To tell you the truth, I found it rather mild. The first part of the book, with its description of the trapped lives of housewives in the suburbs, moved me to rage, and was probably what caused so many “Aha” moments among U.S. women.

But I got tired of Friedan’s Freudian explanations. Freud may have been the gospel of the time, but he sounds awfully dated today. She does explain that his ideas about “penis envy” came about because he, like most social scientists, “was a prisoner of his own culture.” As any person not trapped in a similar culture warp knows, what women envy about men is their privilege, not their sexual organ.

And her slams on young people left me cold, even if she did blame their weaknesses on women who had no lives outside the home. But then, I get tired of the older generation talking about how the younger one is going to hell in the proverbial handbasket. I didn’t buy the criticism of my generation when I was young and the current attacks on young people (too much texting! no staying power!) don’t comport with the people I know in their teens and 20s.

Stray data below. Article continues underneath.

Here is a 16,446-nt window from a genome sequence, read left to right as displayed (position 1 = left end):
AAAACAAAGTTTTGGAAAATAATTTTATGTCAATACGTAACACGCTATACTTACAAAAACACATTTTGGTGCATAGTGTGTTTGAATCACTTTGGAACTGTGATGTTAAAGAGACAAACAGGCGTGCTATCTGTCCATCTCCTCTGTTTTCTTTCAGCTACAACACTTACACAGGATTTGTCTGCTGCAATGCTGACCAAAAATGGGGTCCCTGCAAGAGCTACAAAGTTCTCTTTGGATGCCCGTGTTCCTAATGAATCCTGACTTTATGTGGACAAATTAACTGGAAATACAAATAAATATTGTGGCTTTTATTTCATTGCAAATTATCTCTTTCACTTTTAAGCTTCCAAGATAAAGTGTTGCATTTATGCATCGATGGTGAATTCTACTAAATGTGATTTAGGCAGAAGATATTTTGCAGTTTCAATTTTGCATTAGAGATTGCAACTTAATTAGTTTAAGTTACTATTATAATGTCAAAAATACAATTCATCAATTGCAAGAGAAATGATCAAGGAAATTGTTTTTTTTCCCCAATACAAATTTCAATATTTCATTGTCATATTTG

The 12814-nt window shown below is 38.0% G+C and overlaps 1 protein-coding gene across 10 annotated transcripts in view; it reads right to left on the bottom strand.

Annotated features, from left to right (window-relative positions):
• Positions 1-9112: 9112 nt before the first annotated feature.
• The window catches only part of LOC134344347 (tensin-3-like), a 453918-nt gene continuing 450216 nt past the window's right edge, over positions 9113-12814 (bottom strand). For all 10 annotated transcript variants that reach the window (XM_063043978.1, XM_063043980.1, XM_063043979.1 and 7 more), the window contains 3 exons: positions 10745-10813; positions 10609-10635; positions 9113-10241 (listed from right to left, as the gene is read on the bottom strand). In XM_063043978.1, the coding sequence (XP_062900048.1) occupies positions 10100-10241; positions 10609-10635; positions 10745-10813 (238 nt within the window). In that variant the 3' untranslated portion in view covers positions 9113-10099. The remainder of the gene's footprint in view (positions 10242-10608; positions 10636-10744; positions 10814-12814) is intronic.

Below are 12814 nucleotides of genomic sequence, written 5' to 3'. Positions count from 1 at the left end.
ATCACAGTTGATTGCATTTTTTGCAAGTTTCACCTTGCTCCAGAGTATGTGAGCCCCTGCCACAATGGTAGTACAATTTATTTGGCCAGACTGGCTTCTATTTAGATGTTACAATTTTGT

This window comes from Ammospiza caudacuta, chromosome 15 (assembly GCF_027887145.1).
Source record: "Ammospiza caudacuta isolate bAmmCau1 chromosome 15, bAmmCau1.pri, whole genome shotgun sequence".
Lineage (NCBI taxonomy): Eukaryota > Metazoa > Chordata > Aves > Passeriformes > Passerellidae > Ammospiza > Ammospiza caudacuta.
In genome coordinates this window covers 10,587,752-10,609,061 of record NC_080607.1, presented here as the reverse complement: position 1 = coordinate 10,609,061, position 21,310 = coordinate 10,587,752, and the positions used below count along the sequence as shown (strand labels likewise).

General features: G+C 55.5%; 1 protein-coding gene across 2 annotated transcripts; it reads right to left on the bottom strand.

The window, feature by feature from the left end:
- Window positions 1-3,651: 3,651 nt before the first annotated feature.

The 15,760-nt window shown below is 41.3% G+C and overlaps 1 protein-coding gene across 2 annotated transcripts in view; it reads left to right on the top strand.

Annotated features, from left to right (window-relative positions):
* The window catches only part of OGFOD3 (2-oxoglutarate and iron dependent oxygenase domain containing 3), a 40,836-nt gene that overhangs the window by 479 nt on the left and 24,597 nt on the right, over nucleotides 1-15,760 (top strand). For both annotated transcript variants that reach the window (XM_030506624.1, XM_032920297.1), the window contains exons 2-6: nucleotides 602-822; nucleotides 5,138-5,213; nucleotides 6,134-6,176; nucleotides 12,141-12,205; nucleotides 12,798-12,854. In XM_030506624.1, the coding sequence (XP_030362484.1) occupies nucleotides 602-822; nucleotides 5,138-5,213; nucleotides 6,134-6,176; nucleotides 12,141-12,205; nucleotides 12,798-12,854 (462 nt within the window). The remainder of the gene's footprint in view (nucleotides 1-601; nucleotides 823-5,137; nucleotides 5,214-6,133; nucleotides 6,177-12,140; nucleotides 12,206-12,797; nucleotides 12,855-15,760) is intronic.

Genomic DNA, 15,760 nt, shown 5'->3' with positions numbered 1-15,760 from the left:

Plus throughout the book it often sounded like she was blaming women for this situation, criticizing them for betraying the feminists who had gone before them. Yes, she gave examples of men being ridiculous, and yes, I agree that the solution to much of sexism is for women to refuse to play along, but there were a number of systems that stuck women in the housewife role. Graduate programs didn’t admit them, employers didn’t hire them — every woman lawyer I ever met from that generation has a story about being offered a job as a legal secretary upon graduation from law school — day care was all but non-existent, and a lot of discriminatory laws were still on the books.